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All the Likes

All the Likes

Seidler's Instagram collage of Sex and The City's Sarah Jessica Parker in Comme des Garçons for the Met Gala in a pink fluffy gown standing inside her closet

Seidler’s Instagram collage of Sex and the City’s Sarah Jessica Parker in Comme des Garçons for the Met Gala

A series of clever collages combining fashion and film—Mary Poppins Returns’ Emily Blunt in Balenciaga, Game of Thrones’ Lena Headey in Balmain, A Star is Born’s Bradley Cooper and Lady Gaga in Louis Vuitton—will incite you to add Benjamin Seidler, @benjaminseidler, to your Instagram feed if you’re not following him already. The accessories designer and illustrator became an Insta-favorite in 2016 when he posted a mash-up of the Mean Girls’ Plastics wearing Vetements. “It was the moment Vetements exploded, fashion embraced streetwear and something a lot more raw,” he says. “The collages reflect fashion’s immediacy and the need to bring something new every three minutes.”

Profile of accessories designer and Illustrator Benjamin Seidler

The artist himself - Benjamin Seidler

Seidler has an impressive and diverse resume, creating illustrations for Prada, Vogue and Harper’s Bazaar and designing accessories for brands such as Anya Hindmarch, Acne Studios and Smythson. While still in high school, he landed internships with Anna Sui and Tomas Maier at Bottega Veneta.

 

“I’ve known Ben since he was 16 years old, when he was an intern at my design office,” says Sui. “I immediately recognized something special about him—not just intelligence, but also his dedication and love of fashion.” Seidler credits her “dark but kind of cutesy” aesthetic as an early influence and even created T-shirt graphics for the New York-based designer, which were a big hit in Japan.

Seidler's illustration of Diana Vreeland

“It’s one of my most pure fashion drawings—just colored pencils on paper,” Seidler says of this Diana Vreeland illustration he did for Harper’s Bazaar. “I wanted to really distill what she was all about.”

After a magical summer in New York during the height of Sex and the City, Seidler went on to study fashion design at Central Saint Martins and architecture at Cambridge. Working on the school’s newspaper, he interviewed alum and the publication’s first female editor Suzy Menkes, who offered him a job at the International Herald Tribune upon graduation.

 

Seidler made his way back into design at Prada, first in store design and then creating prints in menswear. “Illustration really paved the way for me to enter accessory design,” he says. “Whether I was a journalist or a designer, illustration has been with me and has helped me embrace the freer side of fashion.” Seidler has racked up an impressive list of credentials in both the brand and editorial world. Two favorites: discovering a window display he created for Miu Miu as he walked down the street in London and designing ultra-luxurious scarves for Asprey.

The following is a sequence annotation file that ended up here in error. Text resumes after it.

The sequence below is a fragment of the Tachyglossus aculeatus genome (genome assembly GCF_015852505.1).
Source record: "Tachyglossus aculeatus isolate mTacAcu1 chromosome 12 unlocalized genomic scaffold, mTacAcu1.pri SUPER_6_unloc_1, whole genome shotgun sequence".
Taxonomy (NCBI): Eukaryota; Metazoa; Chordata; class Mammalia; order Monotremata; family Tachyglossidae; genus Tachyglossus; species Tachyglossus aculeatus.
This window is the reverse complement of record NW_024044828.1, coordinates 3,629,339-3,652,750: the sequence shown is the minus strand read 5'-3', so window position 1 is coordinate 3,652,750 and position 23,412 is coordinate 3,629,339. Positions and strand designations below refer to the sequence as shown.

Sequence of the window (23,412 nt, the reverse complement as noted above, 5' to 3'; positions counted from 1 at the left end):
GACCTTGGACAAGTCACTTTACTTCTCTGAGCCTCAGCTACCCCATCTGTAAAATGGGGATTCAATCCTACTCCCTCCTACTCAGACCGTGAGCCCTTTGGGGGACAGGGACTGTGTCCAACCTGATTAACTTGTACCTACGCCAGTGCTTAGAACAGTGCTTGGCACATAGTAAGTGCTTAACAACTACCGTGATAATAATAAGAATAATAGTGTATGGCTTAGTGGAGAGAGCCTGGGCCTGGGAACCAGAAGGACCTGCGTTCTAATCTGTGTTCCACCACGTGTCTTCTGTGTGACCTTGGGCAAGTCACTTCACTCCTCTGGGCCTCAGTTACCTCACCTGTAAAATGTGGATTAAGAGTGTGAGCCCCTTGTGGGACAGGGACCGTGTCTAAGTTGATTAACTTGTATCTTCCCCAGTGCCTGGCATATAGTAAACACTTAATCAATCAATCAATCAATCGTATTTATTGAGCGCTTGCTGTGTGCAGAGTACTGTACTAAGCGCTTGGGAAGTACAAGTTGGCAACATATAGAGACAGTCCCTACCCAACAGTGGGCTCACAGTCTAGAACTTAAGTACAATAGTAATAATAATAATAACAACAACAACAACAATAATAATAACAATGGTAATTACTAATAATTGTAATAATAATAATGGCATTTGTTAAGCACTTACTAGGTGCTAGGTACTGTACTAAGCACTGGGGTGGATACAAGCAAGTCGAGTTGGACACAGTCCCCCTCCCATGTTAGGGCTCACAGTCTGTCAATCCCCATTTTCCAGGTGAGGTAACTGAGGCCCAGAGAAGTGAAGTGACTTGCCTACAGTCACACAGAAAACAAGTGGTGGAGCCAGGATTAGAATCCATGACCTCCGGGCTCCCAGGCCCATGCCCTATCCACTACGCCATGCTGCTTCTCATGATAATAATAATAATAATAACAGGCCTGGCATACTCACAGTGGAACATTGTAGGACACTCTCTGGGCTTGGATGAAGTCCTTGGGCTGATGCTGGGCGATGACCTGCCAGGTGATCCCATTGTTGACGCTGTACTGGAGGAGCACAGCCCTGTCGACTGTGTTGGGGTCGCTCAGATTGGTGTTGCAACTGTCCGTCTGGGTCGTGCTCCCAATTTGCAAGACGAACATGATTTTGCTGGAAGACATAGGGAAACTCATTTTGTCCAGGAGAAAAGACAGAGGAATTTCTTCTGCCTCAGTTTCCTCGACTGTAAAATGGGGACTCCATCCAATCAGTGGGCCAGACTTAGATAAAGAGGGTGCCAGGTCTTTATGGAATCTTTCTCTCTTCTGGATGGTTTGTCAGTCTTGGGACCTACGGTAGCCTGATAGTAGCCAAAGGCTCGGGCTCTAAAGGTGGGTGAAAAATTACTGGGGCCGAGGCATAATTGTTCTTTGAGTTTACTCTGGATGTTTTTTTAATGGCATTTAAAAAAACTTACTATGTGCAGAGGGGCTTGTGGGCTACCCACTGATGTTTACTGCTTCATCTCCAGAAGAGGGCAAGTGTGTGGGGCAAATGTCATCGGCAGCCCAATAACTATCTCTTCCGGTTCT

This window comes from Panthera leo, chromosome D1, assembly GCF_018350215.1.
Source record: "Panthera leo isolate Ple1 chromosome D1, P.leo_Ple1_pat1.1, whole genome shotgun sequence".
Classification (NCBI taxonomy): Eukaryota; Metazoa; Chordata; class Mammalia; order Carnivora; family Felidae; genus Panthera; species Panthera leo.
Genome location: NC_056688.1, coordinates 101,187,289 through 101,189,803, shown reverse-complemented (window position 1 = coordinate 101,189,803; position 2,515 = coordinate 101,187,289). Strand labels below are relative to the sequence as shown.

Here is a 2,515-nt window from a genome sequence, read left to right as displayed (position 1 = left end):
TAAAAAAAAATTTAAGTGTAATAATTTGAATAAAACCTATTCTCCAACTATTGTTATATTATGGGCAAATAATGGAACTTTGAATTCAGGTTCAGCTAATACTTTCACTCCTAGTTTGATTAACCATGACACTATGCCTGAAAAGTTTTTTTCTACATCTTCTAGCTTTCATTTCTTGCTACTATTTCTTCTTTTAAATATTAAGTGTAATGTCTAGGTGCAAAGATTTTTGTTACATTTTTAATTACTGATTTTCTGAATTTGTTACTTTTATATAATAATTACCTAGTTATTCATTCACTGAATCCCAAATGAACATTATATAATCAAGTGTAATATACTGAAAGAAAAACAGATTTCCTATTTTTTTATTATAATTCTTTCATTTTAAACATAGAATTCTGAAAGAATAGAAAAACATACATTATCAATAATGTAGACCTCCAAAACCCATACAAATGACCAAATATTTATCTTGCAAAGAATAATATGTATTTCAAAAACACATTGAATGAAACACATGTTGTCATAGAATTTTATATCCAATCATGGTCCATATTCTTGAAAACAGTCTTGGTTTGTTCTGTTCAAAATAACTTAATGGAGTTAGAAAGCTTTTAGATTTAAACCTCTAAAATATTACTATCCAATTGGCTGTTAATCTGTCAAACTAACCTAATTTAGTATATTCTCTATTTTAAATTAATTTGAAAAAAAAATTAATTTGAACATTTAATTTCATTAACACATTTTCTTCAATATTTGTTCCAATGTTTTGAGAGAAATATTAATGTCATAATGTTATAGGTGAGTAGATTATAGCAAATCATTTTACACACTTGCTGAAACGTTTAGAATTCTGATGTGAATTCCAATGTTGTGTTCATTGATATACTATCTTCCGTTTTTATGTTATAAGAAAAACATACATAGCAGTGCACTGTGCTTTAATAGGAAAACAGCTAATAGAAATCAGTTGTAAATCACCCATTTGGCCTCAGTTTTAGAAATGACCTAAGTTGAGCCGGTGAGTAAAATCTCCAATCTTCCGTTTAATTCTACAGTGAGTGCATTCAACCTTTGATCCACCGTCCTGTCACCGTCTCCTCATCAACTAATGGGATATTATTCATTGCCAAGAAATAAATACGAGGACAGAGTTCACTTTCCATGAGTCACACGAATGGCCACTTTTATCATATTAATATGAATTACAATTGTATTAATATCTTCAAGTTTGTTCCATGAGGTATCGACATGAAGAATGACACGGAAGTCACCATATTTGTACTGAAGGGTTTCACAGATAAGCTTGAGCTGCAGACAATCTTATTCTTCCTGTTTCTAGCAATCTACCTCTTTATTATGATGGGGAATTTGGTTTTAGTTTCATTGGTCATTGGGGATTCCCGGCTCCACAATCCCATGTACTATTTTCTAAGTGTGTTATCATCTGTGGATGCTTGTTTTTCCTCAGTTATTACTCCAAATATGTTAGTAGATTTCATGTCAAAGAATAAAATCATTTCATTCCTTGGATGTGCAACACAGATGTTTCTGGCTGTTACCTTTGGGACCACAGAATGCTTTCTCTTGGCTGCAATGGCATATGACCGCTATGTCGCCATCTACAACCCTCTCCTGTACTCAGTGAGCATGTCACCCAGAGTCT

Seidler's illustration of Rei Kawakubo, founder of Comme des Garçons

Seidler's illustration of Rei Kawakubo, founder of Comme des Garçons, for a London publication

Today he designs for a prominent fashion house and lives with husband Stuart Vevers, executive creative director at Coach, in New York. He illustrates for various magazines and brands (stay tuned for a series of collages for Marc Jacobs) and is always open to new endeavors, whether it’s designing invitations for weddings or fashion shows. Scroll through his IG feed and in addition to those eye-grabbing collages, you’ll see charismatic illustrations of Karl Lagerfeld, Diana Vreeland and other fashion royalty.

 

“My favorite illustrations of Ben’s are always his portraits,” says Sui. “Not only does he delicately capture the likeness of a person, he can reveal their true inner essence.”

 

Seidler finds a fashion collection that grabs him and juxtaposes it with a favorite movie for a captivating contrast (think the Clueless crew in Vuitton, the Dreamgirls trio in Marc Jacobs.) “I hope the collages make you do a double take because it looks like someone just wearing a dress, but then you look at it again and you see, oh wait, that’s not quite right,” he says. “It also really makes you look at the dress in the same way a drawing of a dress will.”

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